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Health Minister Christine Elliott and Chief Medical Officer of Health Kieran Moore unveiled the new regulations for vaccine passports on Sept. 14, 2021.

Chris Young/The Canadian Press

The Ontario government unveiled new details on Tuesday about its proof-of-vaccination rules for restaurants, gyms, theatres and sports venues that come into effect next week, but critics said the system includes too many loopholes and could be easy to defraud.

For example, the new system will require people who cannot receive the COVID-19 vaccine for medical reasons to produce a note from a doctor or a nurse practitioner. It will not at first provide any way for businesses to verify that the exemption is legitimate.

The government’s fully digital vaccine certificate system, which will include QR codes and a smartphone app that will allow businesses to scan and verify them, will not be available until a month after the new rules launch on Sept. 22.

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Until then, it will be up to businesses to scrutinize the paper vaccine receipts the province has issued, as well as those provided by other countries where some people may have received vaccines that have not been approved by Health Canada.

The government also said Tuesday that paper vaccine receipts and doctor notes for medical exemptions would still be accepted even after its app is launched.

Health Minister Christine Elliott and Chief Medical Officer of Health Kieran Moore unveiled the new regulations underlying the plan on Tuesday, with a week to spare before its launch.

Police and bylaw officers will start with a “measured approach” on enforcement, the government says. (Individuals face up to $750 in fines, or $1,000 for corporations, for breaking the rules.) In the event of a confrontation with a recalcitrant or threatening customer, the government’s advice for business owners is to call police.

But Ms. Elliott said she did not expect a flood of 911 calls as vaccination opponents clash with waiters or bar staff over the new rules next week.

“People understand what the rules are. And we are expecting people to follow them,” Ms. Elliott said.

The province announced this month that it would require customers of indoor restaurants, gyms, theatres and other businesses that heath officials consider higher-risk for COVID-19 transmission to show proof of vaccination before entering. The plans, similar to systems already in effect in British Columbia and Quebec, were revealed after Progressive Conservative Premier Doug Ford reversed his opposition to the policy in the face of rising COVID-19 infections and hospitalizations.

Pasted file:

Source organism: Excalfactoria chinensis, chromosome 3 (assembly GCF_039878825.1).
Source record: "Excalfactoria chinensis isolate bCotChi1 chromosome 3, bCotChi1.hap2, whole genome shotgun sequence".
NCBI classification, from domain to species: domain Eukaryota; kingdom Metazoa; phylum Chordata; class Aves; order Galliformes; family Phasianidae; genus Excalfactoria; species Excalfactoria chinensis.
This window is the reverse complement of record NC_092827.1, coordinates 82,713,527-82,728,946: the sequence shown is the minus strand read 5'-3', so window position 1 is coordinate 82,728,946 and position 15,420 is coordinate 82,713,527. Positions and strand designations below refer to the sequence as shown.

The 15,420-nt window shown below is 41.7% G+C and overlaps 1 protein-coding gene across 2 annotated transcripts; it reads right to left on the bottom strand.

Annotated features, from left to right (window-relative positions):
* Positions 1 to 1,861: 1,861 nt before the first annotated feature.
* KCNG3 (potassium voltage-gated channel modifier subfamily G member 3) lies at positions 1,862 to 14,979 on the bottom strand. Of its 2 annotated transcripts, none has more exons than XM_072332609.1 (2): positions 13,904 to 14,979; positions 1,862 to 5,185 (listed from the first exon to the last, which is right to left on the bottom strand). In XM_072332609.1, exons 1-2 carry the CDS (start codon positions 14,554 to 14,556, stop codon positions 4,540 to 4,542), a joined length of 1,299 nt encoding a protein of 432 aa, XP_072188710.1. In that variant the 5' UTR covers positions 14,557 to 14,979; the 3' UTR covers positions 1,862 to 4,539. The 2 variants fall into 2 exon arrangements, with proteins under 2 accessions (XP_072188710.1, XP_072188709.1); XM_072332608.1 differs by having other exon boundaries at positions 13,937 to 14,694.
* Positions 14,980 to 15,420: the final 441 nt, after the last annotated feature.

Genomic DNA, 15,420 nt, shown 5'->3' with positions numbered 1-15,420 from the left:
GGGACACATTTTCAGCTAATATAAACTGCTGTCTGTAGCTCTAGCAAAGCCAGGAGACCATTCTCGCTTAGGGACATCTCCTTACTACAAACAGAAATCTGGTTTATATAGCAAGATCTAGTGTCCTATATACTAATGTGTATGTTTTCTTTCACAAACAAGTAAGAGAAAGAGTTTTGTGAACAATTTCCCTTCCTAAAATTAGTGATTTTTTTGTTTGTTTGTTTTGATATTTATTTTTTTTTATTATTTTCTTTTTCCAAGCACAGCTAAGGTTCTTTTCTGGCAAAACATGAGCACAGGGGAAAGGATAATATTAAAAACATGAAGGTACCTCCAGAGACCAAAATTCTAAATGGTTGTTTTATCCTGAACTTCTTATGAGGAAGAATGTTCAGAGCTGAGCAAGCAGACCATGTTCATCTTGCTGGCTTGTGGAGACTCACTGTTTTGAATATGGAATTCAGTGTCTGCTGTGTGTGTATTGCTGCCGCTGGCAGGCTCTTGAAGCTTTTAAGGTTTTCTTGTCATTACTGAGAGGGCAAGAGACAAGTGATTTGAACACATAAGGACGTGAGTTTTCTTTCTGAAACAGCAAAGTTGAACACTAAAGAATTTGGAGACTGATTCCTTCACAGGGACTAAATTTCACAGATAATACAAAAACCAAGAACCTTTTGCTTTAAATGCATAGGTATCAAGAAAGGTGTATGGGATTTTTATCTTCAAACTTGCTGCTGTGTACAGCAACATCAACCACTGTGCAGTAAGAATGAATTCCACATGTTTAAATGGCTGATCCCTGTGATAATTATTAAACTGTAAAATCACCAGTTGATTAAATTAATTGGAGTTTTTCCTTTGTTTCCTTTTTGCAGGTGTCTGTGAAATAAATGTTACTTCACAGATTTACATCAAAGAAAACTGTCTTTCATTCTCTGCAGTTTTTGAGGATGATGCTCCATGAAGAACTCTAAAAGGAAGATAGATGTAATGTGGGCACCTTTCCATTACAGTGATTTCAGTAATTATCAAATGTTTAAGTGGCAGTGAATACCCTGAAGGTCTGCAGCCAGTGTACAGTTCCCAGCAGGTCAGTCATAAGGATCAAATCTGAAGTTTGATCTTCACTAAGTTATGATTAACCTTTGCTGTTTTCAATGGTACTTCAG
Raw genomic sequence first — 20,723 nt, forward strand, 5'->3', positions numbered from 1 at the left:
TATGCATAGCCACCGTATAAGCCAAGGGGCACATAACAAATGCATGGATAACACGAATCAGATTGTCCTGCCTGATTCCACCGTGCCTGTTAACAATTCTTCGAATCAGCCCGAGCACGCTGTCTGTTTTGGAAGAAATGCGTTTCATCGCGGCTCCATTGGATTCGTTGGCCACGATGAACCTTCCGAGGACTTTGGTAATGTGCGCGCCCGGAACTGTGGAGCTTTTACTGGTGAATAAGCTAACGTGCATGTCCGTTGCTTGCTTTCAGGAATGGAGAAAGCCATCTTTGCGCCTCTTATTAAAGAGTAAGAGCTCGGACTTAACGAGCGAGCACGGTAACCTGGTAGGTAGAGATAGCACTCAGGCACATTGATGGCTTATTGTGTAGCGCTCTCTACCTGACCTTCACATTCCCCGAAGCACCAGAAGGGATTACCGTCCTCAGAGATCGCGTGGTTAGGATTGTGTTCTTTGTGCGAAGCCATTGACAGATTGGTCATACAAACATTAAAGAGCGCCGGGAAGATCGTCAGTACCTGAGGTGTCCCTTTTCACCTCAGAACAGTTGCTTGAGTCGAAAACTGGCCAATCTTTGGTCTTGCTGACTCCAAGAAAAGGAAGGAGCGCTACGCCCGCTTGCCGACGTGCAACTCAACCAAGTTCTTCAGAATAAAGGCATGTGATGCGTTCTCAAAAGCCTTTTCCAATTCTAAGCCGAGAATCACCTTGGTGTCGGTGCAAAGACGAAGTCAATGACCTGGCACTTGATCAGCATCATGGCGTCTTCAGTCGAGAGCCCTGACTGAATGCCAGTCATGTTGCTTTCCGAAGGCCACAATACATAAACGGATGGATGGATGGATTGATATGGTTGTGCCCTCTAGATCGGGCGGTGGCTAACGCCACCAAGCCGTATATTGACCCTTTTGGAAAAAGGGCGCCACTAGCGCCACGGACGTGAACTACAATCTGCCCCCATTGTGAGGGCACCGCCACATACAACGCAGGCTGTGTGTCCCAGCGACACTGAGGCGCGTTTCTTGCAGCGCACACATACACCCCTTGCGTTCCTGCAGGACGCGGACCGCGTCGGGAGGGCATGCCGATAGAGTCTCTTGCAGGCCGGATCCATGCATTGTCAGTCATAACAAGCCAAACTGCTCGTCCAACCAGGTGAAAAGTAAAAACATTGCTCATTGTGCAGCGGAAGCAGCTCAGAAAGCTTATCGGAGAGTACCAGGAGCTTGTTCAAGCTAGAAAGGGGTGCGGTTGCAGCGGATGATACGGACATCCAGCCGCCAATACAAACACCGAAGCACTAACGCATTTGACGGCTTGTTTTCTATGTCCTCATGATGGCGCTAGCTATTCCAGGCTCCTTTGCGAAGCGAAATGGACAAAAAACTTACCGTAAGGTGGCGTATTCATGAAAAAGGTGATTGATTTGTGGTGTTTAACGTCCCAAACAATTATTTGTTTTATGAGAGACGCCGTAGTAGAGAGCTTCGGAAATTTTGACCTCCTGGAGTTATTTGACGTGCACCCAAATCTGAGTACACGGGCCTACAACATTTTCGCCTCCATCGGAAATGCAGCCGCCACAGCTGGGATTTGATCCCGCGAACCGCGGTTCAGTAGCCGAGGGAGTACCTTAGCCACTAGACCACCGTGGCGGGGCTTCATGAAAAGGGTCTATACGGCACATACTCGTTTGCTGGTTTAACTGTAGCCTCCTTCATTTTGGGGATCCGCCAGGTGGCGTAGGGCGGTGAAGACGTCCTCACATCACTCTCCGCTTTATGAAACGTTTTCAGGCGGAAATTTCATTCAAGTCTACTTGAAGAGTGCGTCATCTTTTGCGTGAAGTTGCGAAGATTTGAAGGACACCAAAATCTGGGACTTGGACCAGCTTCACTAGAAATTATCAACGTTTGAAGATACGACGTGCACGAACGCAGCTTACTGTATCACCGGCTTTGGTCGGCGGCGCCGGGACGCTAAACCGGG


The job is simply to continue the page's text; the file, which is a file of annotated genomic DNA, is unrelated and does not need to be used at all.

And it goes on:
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Ontario Opposition NDP Leader Andrea Horwath said Tuesday the plans should have come months earlier. She said the new regulations were confusing and open to fraud. Ms. Horwath also said the system should cover “all non-essential businesses” including retail stores – even though B.C., Manitoba and Quebec also exempt retailers.

“The government has taken far too long to put something in place,” Ms. Horwath told reporters. “They’ve dragged their feet all the way along.”

On the potential for fraud, Ms. Elliott conceded some could try to use fake doctor notes. But she said that problem will diminish once legitimate medical exemptions are included in the database that produces the QR codes for the vaccine certificates.

However, the government says no one will be forced to use the digital system. Kaleed Rasheed, Ontario’s associate minister for digital government, said the government could issue separate medical exemption certificates “at some point” for people who decline to use the QR codes.

Dr. Moore said medical vaccine exemptions are limited, including either severe allergies or the heart conditions associated in rare cases with the Pfizer-BioNTech and Moderna vaccines. Doctors or nurses who abuse the process could face professional discipline, he said, and fraudsters who try to pass off fake notes as real could face fines.

He also defended the plan’s other exemptions, including allowing unvaccinated patio diners to head inside restaurants to use washrooms or to pay. He said these customers will be wearing masks and usually spending less than 15 minutes inside, which he said is considered lower risk.

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The Ontario Chamber of Commerce welcomed the new guidance for businesses but warned the plans still leave questions unanswered. The organization has repeatedly raised the issue that the new rules only apply to customers, not staff, meaning people who must show a vaccine receipt to eat at a restaurant could be served by an unvaccinated waiter.

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